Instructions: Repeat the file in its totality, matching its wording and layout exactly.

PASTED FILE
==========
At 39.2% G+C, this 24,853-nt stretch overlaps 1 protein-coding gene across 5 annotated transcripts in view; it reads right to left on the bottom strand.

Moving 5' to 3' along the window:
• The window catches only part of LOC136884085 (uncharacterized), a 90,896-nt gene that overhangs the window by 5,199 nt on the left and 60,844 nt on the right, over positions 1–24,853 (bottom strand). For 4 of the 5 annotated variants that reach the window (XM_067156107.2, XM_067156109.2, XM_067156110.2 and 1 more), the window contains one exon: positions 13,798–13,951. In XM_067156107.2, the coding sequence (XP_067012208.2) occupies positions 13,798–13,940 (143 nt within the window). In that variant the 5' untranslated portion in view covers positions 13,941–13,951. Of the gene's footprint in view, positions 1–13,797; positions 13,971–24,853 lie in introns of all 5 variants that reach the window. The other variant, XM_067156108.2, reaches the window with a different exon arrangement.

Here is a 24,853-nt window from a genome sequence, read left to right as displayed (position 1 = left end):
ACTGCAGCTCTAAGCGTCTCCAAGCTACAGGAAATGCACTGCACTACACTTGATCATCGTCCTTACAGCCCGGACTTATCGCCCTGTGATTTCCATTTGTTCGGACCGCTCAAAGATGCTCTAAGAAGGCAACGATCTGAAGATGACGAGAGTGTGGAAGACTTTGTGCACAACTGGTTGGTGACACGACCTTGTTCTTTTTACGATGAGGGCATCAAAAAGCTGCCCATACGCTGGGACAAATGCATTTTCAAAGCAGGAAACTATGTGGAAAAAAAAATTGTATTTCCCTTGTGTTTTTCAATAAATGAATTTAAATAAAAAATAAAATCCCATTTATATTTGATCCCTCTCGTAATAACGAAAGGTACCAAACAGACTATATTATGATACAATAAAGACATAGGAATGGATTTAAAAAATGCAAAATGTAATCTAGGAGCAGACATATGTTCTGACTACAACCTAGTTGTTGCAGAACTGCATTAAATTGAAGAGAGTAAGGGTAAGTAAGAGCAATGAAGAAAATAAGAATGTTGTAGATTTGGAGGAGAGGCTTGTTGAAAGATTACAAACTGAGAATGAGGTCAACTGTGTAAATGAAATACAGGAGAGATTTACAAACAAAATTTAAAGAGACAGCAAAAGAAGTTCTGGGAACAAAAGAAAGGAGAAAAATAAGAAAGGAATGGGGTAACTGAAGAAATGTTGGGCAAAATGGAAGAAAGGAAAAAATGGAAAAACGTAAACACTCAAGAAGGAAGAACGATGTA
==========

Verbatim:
At 39.2% G+C, this 24,853-nt stretch overlaps 1 protein-coding gene across 5 annotated transcripts in view; it reads right to left on the bottom strand.

Moving 5' to 3' along the window:
• The window catches only part of LOC136884085 (uncharacterized), a 90,896-nt gene that overhangs the window by 5,199 nt on the left and 60,844 nt on the right, over positions 1–24,853 (bottom strand). For 4 of the 5 annotated variants that reach the window (XM_067156107.2, XM_067156109.2, XM_067156110.2 and 1 more), the window contains one exon: positions 13,798–13,951. In XM_067156107.2, the coding sequence (XP_067012208.2) occupies positions 13,798–13,940 (143 nt within the window). In that variant the 5' untranslated portion in view covers positions 13,941–13,951. Of the gene's footprint in view, positions 1–13,797; positions 13,971–24,853 lie in introns of all 5 variants that reach the window. The other variant, XM_067156108.2, reaches the window with a different exon arrangement.

Here is a 24,853-nt window from a genome sequence, read left to right as displayed (position 1 = left end):
ACTGCAGCTCTAAGCGTCTCCAAGCTACAGGAAATGCACTGCACTACACTTGATCATCGTCCTTACAGCCCGGACTTATCGCCCTGTGATTTCCATTTGTTCGGACCGCTCAAAGATGCTCTAAGAAGGCAACGATCTGAAGATGACGAGAGTGTGGAAGACTTTGTGCACAACTGGTTGGTGACACGACCTTGTTCTTTTTACGATGAGGGCATCAAAAAGCTGCCCATACGCTGGGACAAATGCATTTTCAAAGCAGGAAACTATGTGGAAAAAAAAATTGTATTTCCCTTGTGTTTTTCAATAAATGAATTTAAATAAAAAATAAAATCCCATTTATATTTGATCCCTCTCGTAATAACGAAAGGTACCAAACAGACTATATTATGATACAATAAAGACATAGGAATGGATTTAAAAAATGCAAAATGTAATCTAGGAGCAGACATATGTTCTGACTACAACCTAGTTGTTGCAGAACTGCATTAAATTGAAGAGAGTAAGGGTAAGTAAGAGCAATGAAGAAAATAAGAATGTTGTAGATTTGGAGGAGAGGCTTGTTGAAAGATTACAAACTGAGAATGAGGTCAACTGTGTAAATGAAATACAGGAGAGATTTACAAACAAAATTTAAAGAGACAGCAAAAGAAGTTCTGGGAACAAAAGAAAGGAGAAAAATAAGAAAGGAATGGGGTAACTGAAGAAATGTTGGGCAAAATGGAAGAAAGGAAAAAATGGAAAAACGTAAACACTCAAGAAGGAAGAACGATGTA